On December 10, ten electors, in an open letter headed by Christine Pelosi to the Director of National Intelligence James Clapper, demanded an intelligence briefing[546][547] in light of Russian interference in the election to help Trump win the presidency.[548] Fifty-eight additional electors subsequently added their names to the letter,[547] bringing the total to 68 electors from 17 different states.[549] On December 16, the briefing request was denied.[550]

On December 19, several electors voted against their pledged candidates: two against Trump and five against Clinton. A further three electors attempted to vote against Clinton but were replaced or forced to vote again.

The 115th United States Congress officially certified the results on January 6, 2017.[551][552]

Faithless electors[edit | edit source]

In the Electoral College vote on December 19, for the first time since 1808, multiple faithless electors voted against their pledged qualified presidential candidate.[lower-alpha 4] Five Democrats rebelled in Washington and Hawaii, while two Republicans rebelled in Texas.[553] Two Democratic electors, one in Minnesota and one in Colorado, were replaced after voting for Bernie Sanders and John Kasich respectively.[554][555] Electors in Maine conducted a second vote after one of its members voted for Sanders; the elector then voted for Clinton.[556]

Likewise, for the first time since 1896,[lower-alpha 5] multiple faithless electors voted against the pledged qualified vice presidential candidate.

  • One Clinton elector in Colorado attempted to vote for John Kasich.[557] The single vote was ruled invalid by Colorado state law, the elector was dismissed, and an alternative elector was sworn in who voted for Clinton.[558][559]
  • One Clinton elector in Minnesota voted for Bernie Sanders as President and Tulsi Gabbard as vice president; his votes were discarded and he was replaced by an alternate who voted for Clinton.[558]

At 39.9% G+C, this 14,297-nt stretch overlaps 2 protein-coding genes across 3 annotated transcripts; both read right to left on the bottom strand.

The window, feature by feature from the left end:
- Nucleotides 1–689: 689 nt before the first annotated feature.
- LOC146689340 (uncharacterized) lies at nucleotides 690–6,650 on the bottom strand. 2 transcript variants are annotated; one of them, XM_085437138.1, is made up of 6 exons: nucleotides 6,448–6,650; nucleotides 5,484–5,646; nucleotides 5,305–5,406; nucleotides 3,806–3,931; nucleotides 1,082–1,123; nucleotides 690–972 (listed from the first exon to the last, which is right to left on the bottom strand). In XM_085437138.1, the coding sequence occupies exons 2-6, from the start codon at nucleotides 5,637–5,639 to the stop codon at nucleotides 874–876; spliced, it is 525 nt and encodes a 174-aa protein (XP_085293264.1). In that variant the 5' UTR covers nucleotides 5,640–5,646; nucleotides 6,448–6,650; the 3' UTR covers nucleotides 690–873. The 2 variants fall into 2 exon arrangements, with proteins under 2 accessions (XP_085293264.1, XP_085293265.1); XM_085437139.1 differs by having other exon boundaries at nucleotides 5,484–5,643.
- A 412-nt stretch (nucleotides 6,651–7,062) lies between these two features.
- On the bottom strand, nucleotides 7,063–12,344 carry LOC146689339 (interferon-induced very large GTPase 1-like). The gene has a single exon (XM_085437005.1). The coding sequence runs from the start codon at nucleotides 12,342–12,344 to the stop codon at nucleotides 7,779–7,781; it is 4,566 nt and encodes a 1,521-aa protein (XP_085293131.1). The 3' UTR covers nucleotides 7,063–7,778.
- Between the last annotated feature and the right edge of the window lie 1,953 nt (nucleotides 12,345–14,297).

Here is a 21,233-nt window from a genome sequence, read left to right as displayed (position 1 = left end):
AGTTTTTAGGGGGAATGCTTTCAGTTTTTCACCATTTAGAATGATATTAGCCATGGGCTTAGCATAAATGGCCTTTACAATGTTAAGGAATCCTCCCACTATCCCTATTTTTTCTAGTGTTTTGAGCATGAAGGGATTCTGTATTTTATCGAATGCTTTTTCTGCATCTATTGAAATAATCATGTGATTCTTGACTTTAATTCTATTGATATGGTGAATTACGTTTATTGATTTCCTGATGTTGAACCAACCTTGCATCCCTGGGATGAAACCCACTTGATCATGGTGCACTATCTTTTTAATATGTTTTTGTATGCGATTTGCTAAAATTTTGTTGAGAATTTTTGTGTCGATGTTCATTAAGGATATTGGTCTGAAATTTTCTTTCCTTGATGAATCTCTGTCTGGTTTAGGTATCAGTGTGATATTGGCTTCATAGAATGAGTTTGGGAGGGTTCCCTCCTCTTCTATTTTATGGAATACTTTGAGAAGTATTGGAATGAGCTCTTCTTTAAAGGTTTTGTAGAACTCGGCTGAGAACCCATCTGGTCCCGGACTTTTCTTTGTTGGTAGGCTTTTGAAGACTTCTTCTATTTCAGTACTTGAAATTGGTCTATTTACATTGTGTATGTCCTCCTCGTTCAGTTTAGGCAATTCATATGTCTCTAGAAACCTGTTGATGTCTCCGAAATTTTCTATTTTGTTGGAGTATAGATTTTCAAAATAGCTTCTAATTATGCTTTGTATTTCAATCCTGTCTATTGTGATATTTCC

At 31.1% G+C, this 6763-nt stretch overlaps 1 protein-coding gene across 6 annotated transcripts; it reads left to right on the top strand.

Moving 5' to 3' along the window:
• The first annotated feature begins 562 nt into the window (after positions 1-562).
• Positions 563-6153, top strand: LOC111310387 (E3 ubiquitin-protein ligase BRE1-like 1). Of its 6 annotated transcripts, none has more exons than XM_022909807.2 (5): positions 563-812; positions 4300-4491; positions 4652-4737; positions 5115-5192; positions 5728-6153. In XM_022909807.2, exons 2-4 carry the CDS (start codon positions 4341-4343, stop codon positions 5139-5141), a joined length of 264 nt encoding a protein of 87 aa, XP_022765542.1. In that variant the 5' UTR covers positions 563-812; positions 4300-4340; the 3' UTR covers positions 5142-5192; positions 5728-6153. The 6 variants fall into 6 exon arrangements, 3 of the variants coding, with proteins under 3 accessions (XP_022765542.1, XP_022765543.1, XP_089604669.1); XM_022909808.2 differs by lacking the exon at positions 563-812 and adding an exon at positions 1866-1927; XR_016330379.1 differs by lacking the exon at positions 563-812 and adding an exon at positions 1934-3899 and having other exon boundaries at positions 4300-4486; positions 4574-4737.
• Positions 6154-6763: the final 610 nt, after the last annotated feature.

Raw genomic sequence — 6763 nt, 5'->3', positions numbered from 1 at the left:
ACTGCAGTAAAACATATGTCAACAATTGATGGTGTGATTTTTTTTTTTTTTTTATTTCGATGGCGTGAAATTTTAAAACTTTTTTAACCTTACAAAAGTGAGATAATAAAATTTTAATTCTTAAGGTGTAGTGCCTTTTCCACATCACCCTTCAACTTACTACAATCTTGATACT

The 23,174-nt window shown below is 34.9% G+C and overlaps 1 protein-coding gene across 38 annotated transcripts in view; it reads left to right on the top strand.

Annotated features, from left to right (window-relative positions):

• One Clinton elector in Maine voted for Bernie Sanders; this vote was invalidated as "improper" and the elector subsequently voted for Clinton.[558]
  • Four Clinton electors in Washington did not vote for Clinton (three votes went to Colin Powell, and one to Faith Spotted Eagle).[560]
  • One Trump elector in Georgia resigned before the vote rather than vote for Trump and was replaced by an alternate.[561]
  • Two Trump electors in Texas did not vote for Trump (one vote went to John Kasich, one to Ron Paul); one elector did not vote for Pence and instead voted for Carly Fiorina for Vice-President; a third resigned before the vote rather than vote for Trump and was replaced by an alternate.[560]
  • One Clinton elector in Hawaii voted for Bernie Sanders.[562]

Of the faithless votes, Colin Powell and Elizabeth Warren were the only two to receive more than one; Powell received three electoral votes for President and Warren received two for Vice President. Receiving one valid electoral vote each were Sanders, John Kasich, Ron Paul and Faith Spotted Eagle for President, and Carly Fiorina, Susan Collins, Winona LaDuke and Maria Cantwell for Vice President. Sanders is the first Jewish American to receive an electoral vote for President. LaDuke is the first Green Party member to receive an electoral vote, and Paul is the third member of the Libertarian Party to do so, following the party's presidential and vice-presidential nominees each getting one vote in 1972. It is the first election with faithless electors from more than one political party. The seven people to receive electoral votes for president were the most in a single election since 1796, and more than any other election since the enactment of the Twelfth Amendment in 1804.

See also[edit | edit source]

Notes[edit | edit source]

  1. 1.0 1.1 1.2 In state-by-state tallies, Trump earned 306 pledged electors, Clinton 232. They lost respectively 2 and 5 votes to faithless electors. Pence and Kaine lost one and five votes, respectively.
  2. In early elections, beginning with the election of George Washington, many electors were chosen by state legislatures instead of public balloting and, in those states which practiced public balloting, votes were cast for undifferentiated lists of candidates, leaving no or only partial vote totals. Some states continued to allocate electors by legislative vote as late as 1876.[4]